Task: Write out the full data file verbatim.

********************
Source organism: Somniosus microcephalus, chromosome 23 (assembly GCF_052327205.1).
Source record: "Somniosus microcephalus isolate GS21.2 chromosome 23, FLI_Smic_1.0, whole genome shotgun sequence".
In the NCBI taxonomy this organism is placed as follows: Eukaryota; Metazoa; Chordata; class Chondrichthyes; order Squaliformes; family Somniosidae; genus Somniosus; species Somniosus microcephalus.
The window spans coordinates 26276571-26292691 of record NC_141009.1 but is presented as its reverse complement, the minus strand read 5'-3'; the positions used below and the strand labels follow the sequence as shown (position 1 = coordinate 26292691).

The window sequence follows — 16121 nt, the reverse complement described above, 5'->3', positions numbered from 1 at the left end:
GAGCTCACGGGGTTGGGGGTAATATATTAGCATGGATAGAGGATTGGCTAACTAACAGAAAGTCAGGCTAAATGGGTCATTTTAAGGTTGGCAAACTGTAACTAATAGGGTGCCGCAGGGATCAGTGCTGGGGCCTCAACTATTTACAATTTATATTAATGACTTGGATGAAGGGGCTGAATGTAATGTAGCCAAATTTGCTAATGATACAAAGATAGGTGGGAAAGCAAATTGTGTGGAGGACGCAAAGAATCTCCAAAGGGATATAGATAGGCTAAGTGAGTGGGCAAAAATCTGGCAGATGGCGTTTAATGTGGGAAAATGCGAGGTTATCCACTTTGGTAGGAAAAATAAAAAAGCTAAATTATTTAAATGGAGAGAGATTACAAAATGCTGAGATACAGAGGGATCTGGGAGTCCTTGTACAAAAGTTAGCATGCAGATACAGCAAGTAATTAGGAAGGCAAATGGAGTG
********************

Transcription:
Source organism: Somniosus microcephalus, chromosome 23 (assembly GCF_052327205.1).
Source record: "Somniosus microcephalus isolate GS21.2 chromosome 23, FLI_Smic_1.0, whole genome shotgun sequence".
In the NCBI taxonomy this organism is placed as follows: Eukaryota; Metazoa; Chordata; class Chondrichthyes; order Squaliformes; family Somniosidae; genus Somniosus; species Somniosus microcephalus.
The window spans coordinates 26276571-26292691 of record NC_141009.1 but is presented as its reverse complement, the minus strand read 5'-3'; the positions used below and the strand labels follow the sequence as shown (position 1 = coordinate 26292691).

The window sequence follows — 16121 nt, the reverse complement described above, 5'->3', positions numbered from 1 at the left end:
GAGCTCACGGGGTTGGGGGTAATATATTAGCATGGATAGAGGATTGGCTAACTAACAGAAAGTCAGGCTAAATGGGTCATTTTAAGGTTGGCAAACTGTAACTAATAGGGTGCCGCAGGGATCAGTGCTGGGGCCTCAACTATTTACAATTTATATTAATGACTTGGATGAAGGGGCTGAATGTAATGTAGCCAAATTTGCTAATGATACAAAGATAGGTGGGAAAGCAAATTGTGTGGAGGACGCAAAGAATCTCCAAAGGGATATAGATAGGCTAAGTGAGTGGGCAAAAATCTGGCAGATGGCGTTTAATGTGGGAAAATGCGAGGTTATCCACTTTGGTAGGAAAAATAAAAAAGCTAAATTATTTAAATGGAGAGAGATTACAAAATGCTGAGATACAGAGGGATCTGGGAGTCCTTGTACAAAAGTTAGCATGCAGATACAGCAAGTAATTAGGAAGGCAAATGGAGTG